Civilian Labor Force

What is the 'Civilian Labor Force'

A term used by the U.S. Bureau of Labor Statistics (BLS) to describe the subset of Americans who have jobs or are seeking a job, are at least 16 years old, are not serving in the military and are not institutionalized. In other words, all Americans who are eligible to work in the everyday U.S. economy.

BREAKING DOWN 'Civilian Labor Force'

The civilian labor force, which is recalculated monthly, is a key component of two commonly used employment calculations created by the BLS: the labor force participation rate and the unemployment rate. According to the BLS, from 1999 through 2009, the number of people in the U.S. civilian labor force ranged from about 138 million to 155 million.

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RELATED FAQS
  1. Who runs the Bureau of Labor Statistics?

    The Bureau of Labor Statistics tracks the nation's working conditions and provides critical data to the public, government ... Read Answer >>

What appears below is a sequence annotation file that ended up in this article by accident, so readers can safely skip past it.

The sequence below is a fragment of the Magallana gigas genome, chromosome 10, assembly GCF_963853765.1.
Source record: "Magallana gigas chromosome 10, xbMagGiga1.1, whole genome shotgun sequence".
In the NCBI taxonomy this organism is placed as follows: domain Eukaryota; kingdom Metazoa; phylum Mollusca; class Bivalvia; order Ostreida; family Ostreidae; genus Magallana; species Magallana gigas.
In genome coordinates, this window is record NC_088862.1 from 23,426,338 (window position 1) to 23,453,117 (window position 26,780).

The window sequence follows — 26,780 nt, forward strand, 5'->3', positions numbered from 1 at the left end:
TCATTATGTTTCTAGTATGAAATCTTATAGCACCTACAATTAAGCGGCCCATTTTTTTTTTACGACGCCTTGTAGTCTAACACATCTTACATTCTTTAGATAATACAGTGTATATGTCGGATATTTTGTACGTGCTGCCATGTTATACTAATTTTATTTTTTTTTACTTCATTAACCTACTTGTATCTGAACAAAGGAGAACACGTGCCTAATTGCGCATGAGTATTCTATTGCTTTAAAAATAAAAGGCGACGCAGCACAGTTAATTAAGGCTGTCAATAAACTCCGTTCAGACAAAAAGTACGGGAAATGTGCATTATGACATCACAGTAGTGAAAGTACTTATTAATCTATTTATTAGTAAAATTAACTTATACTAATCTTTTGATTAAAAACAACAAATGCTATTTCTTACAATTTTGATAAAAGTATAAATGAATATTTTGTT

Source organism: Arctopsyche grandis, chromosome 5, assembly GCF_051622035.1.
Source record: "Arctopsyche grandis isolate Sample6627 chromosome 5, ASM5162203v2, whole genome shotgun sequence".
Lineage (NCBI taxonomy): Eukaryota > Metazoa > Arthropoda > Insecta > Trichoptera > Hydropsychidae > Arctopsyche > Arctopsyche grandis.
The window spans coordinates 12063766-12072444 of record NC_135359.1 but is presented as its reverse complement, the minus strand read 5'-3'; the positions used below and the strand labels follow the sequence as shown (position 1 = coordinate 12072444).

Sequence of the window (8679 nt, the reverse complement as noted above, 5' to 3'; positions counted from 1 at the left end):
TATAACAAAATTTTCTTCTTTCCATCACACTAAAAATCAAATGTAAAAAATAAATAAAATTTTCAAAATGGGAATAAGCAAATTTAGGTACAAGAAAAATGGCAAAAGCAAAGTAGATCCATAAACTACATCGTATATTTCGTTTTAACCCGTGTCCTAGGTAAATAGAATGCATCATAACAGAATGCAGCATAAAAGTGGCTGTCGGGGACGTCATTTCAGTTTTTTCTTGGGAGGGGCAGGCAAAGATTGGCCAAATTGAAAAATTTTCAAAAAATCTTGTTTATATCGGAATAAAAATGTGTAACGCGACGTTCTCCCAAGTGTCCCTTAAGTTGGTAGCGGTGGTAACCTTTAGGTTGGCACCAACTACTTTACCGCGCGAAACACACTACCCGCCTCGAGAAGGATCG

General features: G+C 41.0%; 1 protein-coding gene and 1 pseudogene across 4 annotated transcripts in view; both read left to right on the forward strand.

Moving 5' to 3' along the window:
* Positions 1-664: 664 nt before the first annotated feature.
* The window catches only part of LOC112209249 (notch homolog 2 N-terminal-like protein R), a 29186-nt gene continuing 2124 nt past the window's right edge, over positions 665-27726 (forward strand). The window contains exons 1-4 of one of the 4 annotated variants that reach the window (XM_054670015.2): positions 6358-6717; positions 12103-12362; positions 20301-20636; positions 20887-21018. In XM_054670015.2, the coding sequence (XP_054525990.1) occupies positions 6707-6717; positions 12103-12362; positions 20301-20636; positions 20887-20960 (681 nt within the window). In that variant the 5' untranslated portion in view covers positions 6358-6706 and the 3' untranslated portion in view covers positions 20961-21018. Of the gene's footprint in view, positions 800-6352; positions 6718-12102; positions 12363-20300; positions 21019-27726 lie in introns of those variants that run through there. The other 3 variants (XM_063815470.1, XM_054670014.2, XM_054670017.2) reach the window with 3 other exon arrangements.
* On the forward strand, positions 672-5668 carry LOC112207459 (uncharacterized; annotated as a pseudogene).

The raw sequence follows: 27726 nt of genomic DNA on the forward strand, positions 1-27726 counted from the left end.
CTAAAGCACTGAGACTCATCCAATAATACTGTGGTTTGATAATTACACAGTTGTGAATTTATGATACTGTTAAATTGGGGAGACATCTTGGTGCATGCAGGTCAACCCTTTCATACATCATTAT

2. What are some of the key shortcomings of how the U.S. unemployment rate is determined ...

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  3. How does the Bureau of Labor Statistics determine the unemployment rate?

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  4. How does the U.S. Bureau of Labor Statistics calculate the unemployment rate published ...

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  5. Where is the Bureau of Labor Statistics located?

    Visit offices and libraries staffed by economists with the Bureau of Labor Statistics to obtain help reading data during ... Read Answer >>
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